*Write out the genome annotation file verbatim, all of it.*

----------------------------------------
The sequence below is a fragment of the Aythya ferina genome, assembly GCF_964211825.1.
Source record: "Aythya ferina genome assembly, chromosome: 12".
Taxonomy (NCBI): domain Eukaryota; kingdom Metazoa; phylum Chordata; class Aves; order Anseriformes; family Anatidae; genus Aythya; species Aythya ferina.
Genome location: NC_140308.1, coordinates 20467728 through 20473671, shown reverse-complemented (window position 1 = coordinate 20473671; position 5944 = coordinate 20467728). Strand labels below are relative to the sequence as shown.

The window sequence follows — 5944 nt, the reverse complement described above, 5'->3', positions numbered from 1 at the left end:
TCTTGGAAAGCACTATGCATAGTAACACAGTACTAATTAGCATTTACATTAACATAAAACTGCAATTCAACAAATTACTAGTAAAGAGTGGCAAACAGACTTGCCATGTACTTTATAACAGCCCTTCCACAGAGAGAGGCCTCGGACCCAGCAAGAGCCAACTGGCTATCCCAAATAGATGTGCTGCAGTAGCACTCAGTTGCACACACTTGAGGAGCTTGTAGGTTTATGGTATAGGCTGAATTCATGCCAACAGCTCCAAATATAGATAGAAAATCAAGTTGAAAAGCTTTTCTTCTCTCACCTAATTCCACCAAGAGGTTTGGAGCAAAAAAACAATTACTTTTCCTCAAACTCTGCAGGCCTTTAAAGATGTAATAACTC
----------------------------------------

The sequence below is a fragment of the Aythya ferina genome, assembly GCF_964211825.1.
Source record: "Aythya ferina genome assembly, chromosome: 12".
Taxonomy (NCBI): domain Eukaryota; kingdom Metazoa; phylum Chordata; class Aves; order Anseriformes; family Anatidae; genus Aythya; species Aythya ferina.
Genome location: NC_140308.1, coordinates 20467728 through 20473671, shown reverse-complemented (window position 1 = coordinate 20473671; position 5944 = coordinate 20467728). Strand labels below are relative to the sequence as shown.

The window sequence follows — 5944 nt, the reverse complement described above, 5'->3', positions numbered from 1 at the left end:
TCTTGGAAAGCACTATGCATAGTAACACAGTACTAATTAGCATTTACATTAACATAAAACTGCAATTCAACAAATTACTAGTAAAGAGTGGCAAACAGACTTGCCATGTACTTTATAACAGCCCTTCCACAGAGAGAGGCCTCGGACCCAGCAAGAGCCAACTGGCTATCCCAAATAGATGTGCTGCAGTAGCACTCAGTTGCACACACTTGAGGAGCTTGTAGGTTTATGGTATAGGCTGAATTCATGCCAACAGCTCCAAATATAGATAGAAAATCAAGTTGAAAAGCTTTTCTTCTCTCACCTAATTCCACCAAGAGGTTTGGAGCAAAAAAACAATTACTTTTCCTCAAACTCTGCAGGCCTTTAAAGATGTAATAACTC